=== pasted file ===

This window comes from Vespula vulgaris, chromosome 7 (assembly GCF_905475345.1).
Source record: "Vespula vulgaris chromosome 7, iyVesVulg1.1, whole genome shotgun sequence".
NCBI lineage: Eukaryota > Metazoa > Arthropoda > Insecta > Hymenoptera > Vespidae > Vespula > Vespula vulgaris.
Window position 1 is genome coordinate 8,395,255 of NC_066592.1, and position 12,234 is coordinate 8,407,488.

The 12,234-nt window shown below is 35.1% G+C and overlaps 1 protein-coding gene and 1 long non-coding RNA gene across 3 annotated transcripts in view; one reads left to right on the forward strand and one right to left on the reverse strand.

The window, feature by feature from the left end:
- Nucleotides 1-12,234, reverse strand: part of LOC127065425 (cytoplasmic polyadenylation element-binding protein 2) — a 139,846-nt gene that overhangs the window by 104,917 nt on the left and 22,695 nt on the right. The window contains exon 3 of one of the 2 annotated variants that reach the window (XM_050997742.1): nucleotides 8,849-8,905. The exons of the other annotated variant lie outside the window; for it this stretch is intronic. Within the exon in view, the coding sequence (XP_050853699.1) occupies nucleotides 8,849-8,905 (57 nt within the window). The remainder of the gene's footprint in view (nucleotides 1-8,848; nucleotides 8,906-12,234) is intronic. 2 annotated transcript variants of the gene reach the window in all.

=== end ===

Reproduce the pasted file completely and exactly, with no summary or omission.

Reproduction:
This window comes from Vespula vulgaris, chromosome 7 (assembly GCF_905475345.1).
Source record: "Vespula vulgaris chromosome 7, iyVesVulg1.1, whole genome shotgun sequence".
NCBI lineage: Eukaryota > Metazoa > Arthropoda > Insecta > Hymenoptera > Vespidae > Vespula > Vespula vulgaris.
Window position 1 is genome coordinate 8,395,255 of NC_066592.1, and position 12,234 is coordinate 8,407,488.

The 12,234-nt window shown below is 35.1% G+C and overlaps 1 protein-coding gene and 1 long non-coding RNA gene across 3 annotated transcripts in view; one reads left to right on the forward strand and one right to left on the reverse strand.

The window, feature by feature from the left end:
- Nucleotides 1-12,234, reverse strand: part of LOC127065425 (cytoplasmic polyadenylation element-binding protein 2) — a 139,846-nt gene that overhangs the window by 104,917 nt on the left and 22,695 nt on the right. The window contains exon 3 of one of the 2 annotated variants that reach the window (XM_050997742.1): nucleotides 8,849-8,905. The exons of the other annotated variant lie outside the window; for it this stretch is intronic. Within the exon in view, the coding sequence (XP_050853699.1) occupies nucleotides 8,849-8,905 (57 nt within the window). The remainder of the gene's footprint in view (nucleotides 1-8,848; nucleotides 8,906-12,234) is intronic. 2 annotated transcript variants of the gene reach the window in all.